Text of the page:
Replica Set with Master, Secondary, 3 Arbiters

Hello All -

We are planning to setup 5 Node cluster. In our current setup we have ONLY 1 Node and as it is a SPOF, we wanted to setup HA by adding a secondary.

However we wanted to setup 3 Arbiter nodes, as it would align with our HA cluster, of course with the standard port of 27017.

The standard Mongo Documentation warns against the usage of more than 1 arbiter.

Do we have any specific reasoning on why we should not use more than 1 arbiter?

Thanks in advance.

Regds,
Sivakumar

If you have 2 nodes + 3 arbiters, it means majority = 3 because you have a total of 5 nodes.

So first of all, it means you need to be able to write on 3 nodes if you use the write concern = “majority”. Which is impossible in your case so each write operations emitted with w=“majority” will fail.

Also, because majority = 3, it means that you won’t be able to elect a primary if 3 nodes are down. So for example if your 3 arbiters are down, you will be stuck with 2 secondaries that are not able to elect a primary. This would not happen if you had only one arbiter because the majority would be at 2 so they would be able to elect a primary.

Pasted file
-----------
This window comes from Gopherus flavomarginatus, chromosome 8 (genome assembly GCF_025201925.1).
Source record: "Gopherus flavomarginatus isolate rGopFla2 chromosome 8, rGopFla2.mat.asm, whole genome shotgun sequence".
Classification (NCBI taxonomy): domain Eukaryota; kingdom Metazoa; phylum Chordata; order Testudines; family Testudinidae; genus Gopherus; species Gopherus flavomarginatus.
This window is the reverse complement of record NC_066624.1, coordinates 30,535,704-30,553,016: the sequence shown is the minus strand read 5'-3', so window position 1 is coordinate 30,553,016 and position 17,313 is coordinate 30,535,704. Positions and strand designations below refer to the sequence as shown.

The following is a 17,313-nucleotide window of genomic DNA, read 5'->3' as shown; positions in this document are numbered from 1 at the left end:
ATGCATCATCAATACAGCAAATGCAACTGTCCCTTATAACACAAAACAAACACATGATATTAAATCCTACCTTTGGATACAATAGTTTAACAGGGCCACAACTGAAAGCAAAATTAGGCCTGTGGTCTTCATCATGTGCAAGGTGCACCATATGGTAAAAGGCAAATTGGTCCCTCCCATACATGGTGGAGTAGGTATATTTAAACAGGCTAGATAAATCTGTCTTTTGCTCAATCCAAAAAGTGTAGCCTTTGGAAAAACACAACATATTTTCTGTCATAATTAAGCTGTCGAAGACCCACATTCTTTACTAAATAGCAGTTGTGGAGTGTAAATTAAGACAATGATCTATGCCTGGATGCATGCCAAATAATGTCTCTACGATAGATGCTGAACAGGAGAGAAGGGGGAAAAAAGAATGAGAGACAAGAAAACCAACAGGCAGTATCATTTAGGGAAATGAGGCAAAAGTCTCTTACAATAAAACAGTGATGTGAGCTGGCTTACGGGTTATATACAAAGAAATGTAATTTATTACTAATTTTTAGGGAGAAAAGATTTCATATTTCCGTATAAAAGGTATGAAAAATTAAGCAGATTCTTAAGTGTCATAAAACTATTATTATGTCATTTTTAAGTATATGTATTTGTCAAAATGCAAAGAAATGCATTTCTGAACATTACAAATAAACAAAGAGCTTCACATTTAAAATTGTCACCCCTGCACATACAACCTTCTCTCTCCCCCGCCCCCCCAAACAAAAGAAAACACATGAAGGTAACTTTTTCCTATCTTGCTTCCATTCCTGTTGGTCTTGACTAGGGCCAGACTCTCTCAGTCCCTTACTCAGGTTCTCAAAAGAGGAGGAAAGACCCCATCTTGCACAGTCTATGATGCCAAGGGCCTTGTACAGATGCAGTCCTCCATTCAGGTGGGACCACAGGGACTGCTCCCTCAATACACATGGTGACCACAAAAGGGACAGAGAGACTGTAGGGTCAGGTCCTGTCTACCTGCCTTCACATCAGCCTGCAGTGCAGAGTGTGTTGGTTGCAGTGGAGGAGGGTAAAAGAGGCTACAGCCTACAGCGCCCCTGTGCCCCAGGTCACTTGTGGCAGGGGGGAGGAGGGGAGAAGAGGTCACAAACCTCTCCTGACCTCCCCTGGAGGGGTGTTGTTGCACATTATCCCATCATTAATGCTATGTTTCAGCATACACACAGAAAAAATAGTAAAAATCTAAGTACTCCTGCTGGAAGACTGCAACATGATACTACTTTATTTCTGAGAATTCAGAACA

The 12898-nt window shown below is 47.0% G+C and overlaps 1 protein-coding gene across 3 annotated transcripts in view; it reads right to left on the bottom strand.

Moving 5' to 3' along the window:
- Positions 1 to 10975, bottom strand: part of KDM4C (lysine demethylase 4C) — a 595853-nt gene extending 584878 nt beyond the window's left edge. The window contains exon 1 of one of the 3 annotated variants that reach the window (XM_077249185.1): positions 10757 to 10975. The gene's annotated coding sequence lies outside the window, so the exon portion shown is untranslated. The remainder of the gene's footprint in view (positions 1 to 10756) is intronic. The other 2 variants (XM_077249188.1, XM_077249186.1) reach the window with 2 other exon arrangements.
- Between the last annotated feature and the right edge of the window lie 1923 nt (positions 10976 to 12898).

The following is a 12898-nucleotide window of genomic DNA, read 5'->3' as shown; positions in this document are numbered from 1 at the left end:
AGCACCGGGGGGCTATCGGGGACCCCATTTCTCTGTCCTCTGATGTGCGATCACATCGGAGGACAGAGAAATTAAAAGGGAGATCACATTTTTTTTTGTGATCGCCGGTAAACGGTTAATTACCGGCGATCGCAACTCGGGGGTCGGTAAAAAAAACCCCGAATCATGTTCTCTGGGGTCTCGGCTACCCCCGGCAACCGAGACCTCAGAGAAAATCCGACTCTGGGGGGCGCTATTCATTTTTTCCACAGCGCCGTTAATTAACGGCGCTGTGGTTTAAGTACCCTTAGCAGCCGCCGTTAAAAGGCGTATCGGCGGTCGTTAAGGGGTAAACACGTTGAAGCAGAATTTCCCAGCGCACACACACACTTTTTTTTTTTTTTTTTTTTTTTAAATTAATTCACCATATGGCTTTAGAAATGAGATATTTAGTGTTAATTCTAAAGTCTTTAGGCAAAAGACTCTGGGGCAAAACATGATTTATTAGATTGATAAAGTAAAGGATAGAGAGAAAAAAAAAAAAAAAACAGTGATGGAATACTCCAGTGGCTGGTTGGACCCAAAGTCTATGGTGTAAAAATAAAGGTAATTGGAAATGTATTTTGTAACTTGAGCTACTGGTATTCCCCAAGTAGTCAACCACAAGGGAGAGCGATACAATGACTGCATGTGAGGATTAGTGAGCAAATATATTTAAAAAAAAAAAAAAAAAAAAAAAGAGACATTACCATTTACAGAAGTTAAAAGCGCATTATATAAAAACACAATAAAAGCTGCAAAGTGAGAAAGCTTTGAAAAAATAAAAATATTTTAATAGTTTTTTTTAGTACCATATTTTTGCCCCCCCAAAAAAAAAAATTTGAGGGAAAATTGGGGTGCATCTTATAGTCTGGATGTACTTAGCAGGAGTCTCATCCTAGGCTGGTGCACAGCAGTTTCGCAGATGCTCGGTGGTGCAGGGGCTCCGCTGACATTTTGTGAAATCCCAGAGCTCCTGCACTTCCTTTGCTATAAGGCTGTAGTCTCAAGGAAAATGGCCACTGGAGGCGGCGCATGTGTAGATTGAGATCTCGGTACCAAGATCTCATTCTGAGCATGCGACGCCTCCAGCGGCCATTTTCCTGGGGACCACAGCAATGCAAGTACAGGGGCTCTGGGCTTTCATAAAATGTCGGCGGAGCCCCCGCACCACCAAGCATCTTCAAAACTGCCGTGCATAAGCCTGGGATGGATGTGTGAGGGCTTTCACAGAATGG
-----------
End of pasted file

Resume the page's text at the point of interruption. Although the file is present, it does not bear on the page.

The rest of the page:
Arbiters in general are not recommended. The minimum configuration that MongoDB Atlas is deploying is 3 nodes RS with P+S+S.

If you use a P+S+A, it means you can only write on 2 machines. If something happens to the P or the S, it means that you are now only able to write to one machine which means that all the write operation with w=“majority” will fail. So P+S+A is not HA for durable write operations (ie using w=“majority”).

With P+S+S, you can continue to write with w=“majority” if you lose one machine (any of them).
With P+S+A, you can continue to write with w=“majority” only if you lose the A so it means your P & S are weak points.